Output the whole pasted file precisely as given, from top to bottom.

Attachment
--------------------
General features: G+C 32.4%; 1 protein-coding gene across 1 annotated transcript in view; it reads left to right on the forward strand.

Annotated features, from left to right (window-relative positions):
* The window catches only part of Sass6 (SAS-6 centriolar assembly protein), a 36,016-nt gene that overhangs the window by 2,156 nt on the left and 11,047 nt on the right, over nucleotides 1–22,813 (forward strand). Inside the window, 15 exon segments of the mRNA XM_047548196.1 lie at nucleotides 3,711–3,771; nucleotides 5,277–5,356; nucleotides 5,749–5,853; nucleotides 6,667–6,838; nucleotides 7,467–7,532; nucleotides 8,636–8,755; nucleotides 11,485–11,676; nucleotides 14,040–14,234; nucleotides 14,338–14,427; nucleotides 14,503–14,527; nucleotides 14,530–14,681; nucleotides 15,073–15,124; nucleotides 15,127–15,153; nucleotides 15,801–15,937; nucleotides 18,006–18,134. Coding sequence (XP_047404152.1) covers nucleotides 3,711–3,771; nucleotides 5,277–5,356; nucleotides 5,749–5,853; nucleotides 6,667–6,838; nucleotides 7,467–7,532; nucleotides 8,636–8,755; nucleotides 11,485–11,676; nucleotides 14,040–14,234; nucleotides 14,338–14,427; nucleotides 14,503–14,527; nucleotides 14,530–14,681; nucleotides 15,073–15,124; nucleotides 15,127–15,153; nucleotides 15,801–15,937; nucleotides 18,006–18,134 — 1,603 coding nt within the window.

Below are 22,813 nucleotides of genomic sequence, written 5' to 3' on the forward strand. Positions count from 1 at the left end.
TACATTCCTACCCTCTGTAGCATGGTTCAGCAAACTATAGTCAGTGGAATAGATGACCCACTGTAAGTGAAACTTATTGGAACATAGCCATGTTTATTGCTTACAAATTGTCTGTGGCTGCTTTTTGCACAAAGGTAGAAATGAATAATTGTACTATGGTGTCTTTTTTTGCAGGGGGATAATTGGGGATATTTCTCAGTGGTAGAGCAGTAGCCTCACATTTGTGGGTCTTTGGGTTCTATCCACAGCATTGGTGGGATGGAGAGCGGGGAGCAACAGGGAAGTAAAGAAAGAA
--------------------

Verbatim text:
General features: G+C 32.4%; 1 protein-coding gene across 1 annotated transcript in view; it reads left to right on the forward strand.

Annotated features, from left to right (window-relative positions):
* The window catches only part of Sass6 (SAS-6 centriolar assembly protein), a 36,016-nt gene that overhangs the window by 2,156 nt on the left and 11,047 nt on the right, over nucleotides 1–22,813 (forward strand). Inside the window, 15 exon segments of the mRNA XM_047548196.1 lie at nucleotides 3,711–3,771; nucleotides 5,277–5,356; nucleotides 5,749–5,853; nucleotides 6,667–6,838; nucleotides 7,467–7,532; nucleotides 8,636–8,755; nucleotides 11,485–11,676; nucleotides 14,040–14,234; nucleotides 14,338–14,427; nucleotides 14,503–14,527; nucleotides 14,530–14,681; nucleotides 15,073–15,124; nucleotides 15,127–15,153; nucleotides 15,801–15,937; nucleotides 18,006–18,134. Coding sequence (XP_047404152.1) covers nucleotides 3,711–3,771; nucleotides 5,277–5,356; nucleotides 5,749–5,853; nucleotides 6,667–6,838; nucleotides 7,467–7,532; nucleotides 8,636–8,755; nucleotides 11,485–11,676; nucleotides 14,040–14,234; nucleotides 14,338–14,427; nucleotides 14,503–14,527; nucleotides 14,530–14,681; nucleotides 15,073–15,124; nucleotides 15,127–15,153; nucleotides 15,801–15,937; nucleotides 18,006–18,134 — 1,603 coding nt within the window.

Below are 22,813 nucleotides of genomic sequence, written 5' to 3' on the forward strand. Positions count from 1 at the left end.
TACATTCCTACCCTCTGTAGCATGGTTCAGCAAACTATAGTCAGTGGAATAGATGACCCACTGTAAGTGAAACTTATTGGAACATAGCCATGTTTATTGCTTACAAATTGTCTGTGGCTGCTTTTTGCACAAAGGTAGAAATGAATAATTGTACTATGGTGTCTTTTTTTGCAGGGGGATAATTGGGGATATTTCTCAGTGGTAGAGCAGTAGCCTCACATTTGTGGGTCTTTGGGTTCTATCCACAGCATTGGTGGGATGGAGAGCGGGGAGCAACAGGGAAGTAAAGAAAGAA